Gone, but not forgotten. Día de los Muertos reflections of a Metro Detroiter in Mexico.

Photo by Sylvia Lomelí Montes. Mayté sitting with a bouquet of cempasuchil flowers — marigolds — play an important part as the aroma attracts spirits to the altar.

In the three decades I have been in Detroit, I have only been in Mexico twice for the Día de los Muertos, and once just after the holiday in 2020 when I visited Oaxaca, a region in the south of the country famous for its ornate festivities that get started on the night of October 31, just hours before the two-day holiday gets started. That year, the holiday season was unlike any other. The cemeteries — where hundreds of families typically gather to build altars in honor of their departed loved ones — were completely empty — closed because of the pandemic. It just didn’t feel like Day of the Dead. People paid respect to their loved ones either days before or after the actual holiday.

This year, I’m back in my hometown of Mapimí in the northern Mexican state of Durango and I feel blessed to be able to be here this time. My father died earlier this year after a battle with cancer. And so as I visited the cemetery this week, I had a sense of peace.

What an honor to be here.

My sister and I put out fresh flowers and water. The area was already cleaned, and as a family, we agreed on who was going to do what since not everyone could make it. Later we came back and added a candle for each grave, had a prayer, and enjoyed the beauty of the night. All around us, a lot of other people were doing the same. Some even added music. The collective celebration of what could be mourning is now transformed into a joyful moment. Who knew something so sad, collectively could become bearable, even celebratory?

Día de los Muertos, Day of the Dead, is celebrated across Mexico and other parts of Central America. Celebrations vary from state to state, country to country. Across these different festivities, the principles remain the same; we welcome loved ones who have passed as they return to us. This gives us the opportunity to remember them with love and gratitude. It is our job to be at peace and accept death as an inevitable part of the cycle of life. We move forward by honoring them and at the same time, taking care of ourselves and the people that remain still in our lives.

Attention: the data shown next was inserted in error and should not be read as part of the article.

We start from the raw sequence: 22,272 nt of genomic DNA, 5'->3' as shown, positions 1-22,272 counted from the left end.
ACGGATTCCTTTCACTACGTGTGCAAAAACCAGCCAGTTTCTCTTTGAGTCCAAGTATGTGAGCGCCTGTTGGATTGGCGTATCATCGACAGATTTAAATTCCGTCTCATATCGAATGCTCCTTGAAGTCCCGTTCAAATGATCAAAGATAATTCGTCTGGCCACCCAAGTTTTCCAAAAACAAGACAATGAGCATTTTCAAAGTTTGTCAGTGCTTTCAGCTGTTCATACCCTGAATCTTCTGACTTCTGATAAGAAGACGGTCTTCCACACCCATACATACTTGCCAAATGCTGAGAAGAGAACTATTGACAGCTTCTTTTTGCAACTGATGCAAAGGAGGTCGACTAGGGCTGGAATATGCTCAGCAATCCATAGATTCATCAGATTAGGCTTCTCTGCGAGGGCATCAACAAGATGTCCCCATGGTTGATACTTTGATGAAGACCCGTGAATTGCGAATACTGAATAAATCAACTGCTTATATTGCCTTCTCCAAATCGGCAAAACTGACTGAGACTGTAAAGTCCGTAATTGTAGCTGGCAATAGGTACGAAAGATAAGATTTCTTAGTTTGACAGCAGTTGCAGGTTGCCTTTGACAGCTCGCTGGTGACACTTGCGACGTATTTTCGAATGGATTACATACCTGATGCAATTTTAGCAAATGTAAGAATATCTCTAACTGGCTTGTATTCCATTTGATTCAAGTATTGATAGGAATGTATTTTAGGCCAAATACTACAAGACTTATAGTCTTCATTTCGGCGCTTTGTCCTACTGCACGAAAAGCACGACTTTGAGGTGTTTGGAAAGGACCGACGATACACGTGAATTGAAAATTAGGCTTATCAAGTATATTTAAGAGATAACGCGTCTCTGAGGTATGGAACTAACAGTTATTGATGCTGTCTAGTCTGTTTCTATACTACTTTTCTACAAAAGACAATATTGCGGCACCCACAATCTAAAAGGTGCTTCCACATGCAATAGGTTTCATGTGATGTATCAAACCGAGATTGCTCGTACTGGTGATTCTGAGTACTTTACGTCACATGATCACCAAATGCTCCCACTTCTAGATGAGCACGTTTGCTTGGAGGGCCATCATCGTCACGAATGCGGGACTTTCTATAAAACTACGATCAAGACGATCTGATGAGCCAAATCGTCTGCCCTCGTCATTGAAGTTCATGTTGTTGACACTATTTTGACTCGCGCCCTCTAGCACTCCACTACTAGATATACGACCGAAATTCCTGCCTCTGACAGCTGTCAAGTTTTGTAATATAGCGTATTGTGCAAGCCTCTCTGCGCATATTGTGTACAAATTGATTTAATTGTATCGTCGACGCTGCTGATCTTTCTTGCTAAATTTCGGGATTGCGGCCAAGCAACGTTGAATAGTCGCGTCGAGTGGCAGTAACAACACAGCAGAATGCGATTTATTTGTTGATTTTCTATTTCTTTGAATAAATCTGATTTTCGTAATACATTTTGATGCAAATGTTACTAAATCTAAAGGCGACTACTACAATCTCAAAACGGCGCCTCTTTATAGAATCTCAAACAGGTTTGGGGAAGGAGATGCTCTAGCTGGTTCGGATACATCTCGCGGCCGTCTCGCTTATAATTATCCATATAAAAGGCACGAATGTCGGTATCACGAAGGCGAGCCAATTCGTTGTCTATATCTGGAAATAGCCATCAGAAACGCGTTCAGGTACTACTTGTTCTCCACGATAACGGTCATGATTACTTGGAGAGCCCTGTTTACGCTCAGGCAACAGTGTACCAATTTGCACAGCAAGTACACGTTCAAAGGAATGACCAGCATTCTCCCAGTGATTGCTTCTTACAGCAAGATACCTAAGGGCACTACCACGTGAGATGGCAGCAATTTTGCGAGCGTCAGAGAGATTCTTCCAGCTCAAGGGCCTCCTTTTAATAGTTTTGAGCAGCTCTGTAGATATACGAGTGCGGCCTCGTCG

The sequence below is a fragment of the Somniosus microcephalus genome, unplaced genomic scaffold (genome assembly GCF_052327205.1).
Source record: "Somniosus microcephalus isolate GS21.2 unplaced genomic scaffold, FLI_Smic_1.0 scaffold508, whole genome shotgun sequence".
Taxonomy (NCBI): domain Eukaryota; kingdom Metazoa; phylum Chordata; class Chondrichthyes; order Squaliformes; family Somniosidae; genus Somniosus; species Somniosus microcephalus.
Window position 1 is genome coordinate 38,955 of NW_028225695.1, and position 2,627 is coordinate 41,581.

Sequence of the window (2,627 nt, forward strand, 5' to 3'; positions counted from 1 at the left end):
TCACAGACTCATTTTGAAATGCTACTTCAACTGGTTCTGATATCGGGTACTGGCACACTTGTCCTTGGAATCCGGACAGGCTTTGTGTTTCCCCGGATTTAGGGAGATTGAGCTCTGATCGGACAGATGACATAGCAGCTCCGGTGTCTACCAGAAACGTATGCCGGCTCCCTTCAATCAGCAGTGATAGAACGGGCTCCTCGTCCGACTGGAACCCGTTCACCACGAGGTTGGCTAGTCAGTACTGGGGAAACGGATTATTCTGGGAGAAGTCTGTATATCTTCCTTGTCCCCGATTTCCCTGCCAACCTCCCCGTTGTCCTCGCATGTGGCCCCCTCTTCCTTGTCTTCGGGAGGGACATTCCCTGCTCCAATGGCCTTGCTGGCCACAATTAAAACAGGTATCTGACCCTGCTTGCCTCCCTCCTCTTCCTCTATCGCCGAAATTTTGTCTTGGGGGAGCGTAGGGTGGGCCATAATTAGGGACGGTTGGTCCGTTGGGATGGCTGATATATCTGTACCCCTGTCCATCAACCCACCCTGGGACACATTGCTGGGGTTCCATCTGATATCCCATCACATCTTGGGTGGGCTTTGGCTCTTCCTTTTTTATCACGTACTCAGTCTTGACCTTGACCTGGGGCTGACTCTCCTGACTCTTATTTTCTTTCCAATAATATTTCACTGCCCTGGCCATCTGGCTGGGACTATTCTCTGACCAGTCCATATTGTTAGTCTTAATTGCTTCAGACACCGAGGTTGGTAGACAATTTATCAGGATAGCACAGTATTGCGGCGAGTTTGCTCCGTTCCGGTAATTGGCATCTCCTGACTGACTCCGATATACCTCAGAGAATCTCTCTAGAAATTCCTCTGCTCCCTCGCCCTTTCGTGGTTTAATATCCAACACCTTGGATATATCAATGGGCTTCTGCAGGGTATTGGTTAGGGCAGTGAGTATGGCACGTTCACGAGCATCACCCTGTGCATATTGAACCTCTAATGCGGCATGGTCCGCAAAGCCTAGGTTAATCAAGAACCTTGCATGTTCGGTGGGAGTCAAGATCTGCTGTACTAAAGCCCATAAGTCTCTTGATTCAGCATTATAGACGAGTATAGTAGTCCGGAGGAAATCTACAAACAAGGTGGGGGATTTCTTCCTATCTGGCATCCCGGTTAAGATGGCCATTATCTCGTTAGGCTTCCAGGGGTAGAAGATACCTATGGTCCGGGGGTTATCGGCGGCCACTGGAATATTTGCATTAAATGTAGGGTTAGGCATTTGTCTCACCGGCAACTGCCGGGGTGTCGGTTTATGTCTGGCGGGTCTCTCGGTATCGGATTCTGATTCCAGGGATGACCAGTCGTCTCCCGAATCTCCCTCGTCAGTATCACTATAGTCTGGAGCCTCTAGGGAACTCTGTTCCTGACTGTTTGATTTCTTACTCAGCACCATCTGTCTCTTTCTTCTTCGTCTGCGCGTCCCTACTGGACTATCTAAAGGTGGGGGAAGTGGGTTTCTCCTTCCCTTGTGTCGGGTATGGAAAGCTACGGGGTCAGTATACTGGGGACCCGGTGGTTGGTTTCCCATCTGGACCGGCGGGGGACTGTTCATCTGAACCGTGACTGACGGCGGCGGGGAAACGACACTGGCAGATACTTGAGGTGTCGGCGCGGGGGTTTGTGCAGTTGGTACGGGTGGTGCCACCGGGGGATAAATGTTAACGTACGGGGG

Photo by Mayté Lomelí Penman. A group of children dressed up in traditional calavera attire during a Día de Muertos celebration in Mapimí, Durango.
Photo by Mayté Lomelí Penman. The papel picado on display in Torreón, a city about an hour away from Mapimí in the state of Coahuila.
Photo by Mayté Lomelí Penman. At the cemetery where family members have been cleaning the area and adding cempasuchil flowers to each grave site in time for Día de los Muertos.

I have celebrated the Day of the Dead all my life. Yet, my dad’s passing this year has transformed the tradition into something raw and profound. It does not feel the same. As a small child, I only paid respect to my great-grandmother but as years go by, the number of people we honor increases. This tradition is deep and both sad and healing.

I remember growing up on this beautiful, colorful, and pleasantly aromatic day— the flowers, the copal, the pan de muerto. The cempasuchil flowers — marigolds — play an important part as the aroma attracts spirits to the altar. The whole experience is magic. In order to facilitate the return of souls to earth in this beautiful tradition of honoring our deceased, these flowers must be scattered, papel picado must be placed on the altar, and food that the deceased enjoyed in life must be added. Candles trace the path they travel so that the souls do not get lost and are able to reach their destination.

Traditional altars vary from location to location, but most of them have four elements: water, fire, wind, and earth. Some also have several levels, indicating the dimensions of life. Other items equally important are added—the photographs of the deceased, salt, crosses, and other ornaments. Seeing their pictures on the altar brings memories, both loving and sad.

Photo by Sylvia Lomelí Montes. A closeup of a skull sculpture and cempasuchil flowers.
Photo by Mayté Lomelí Penman. Someone in full calavera regalia, part of the celebrations that took place for Día de los Muertos in Mapimí, Durango.
Photo by Mayté Lomelí Penman. Mayté posing with loved ones.

People visit the cemeteries, touch up the wood crosses, and tombstones and graves would be cleaned. The whole area will be made fresh and neat with fresh cempasúchil flowers and the deceased’s favorite music. In many homes, altars will also be a part of the tradition.

Setting an altar and visiting the cemetery is about honoring their lives, we know they are physically gone but closer to our hearts. Celebrating this day is not a mourning day, but a celebration. We recognize this as a human experience. This is an opportunity to accept death as part of the cycle of life. As the COVID-19 pandemic ravaged millions of families across the Americas, many of us were denied the opportunity to collectively gather to commemorate Day of the Dead.

I am honored that I was able to pay proper respect to my father this year along with family. As we remember the deceased, we know they are gone but never forgotten. They are in our hearts forever.

Mayté Lomelí Penman is a language justice and community advocate who brings a tremendous network through a mix of education, community, and economic development. A native of Durango, Mexico, Mayté has lived in Michigan for more than 25 years.

Mayté Lomelí Penman

Author: Mayté Lomelí Penman

Mayté Lomelí Penman is a language justice and community advocate who brings a tremendous network through a mix of education, community, and economic development. A native of Durango, Mexico, Mayté has lived in Michigan for more than 25 years.

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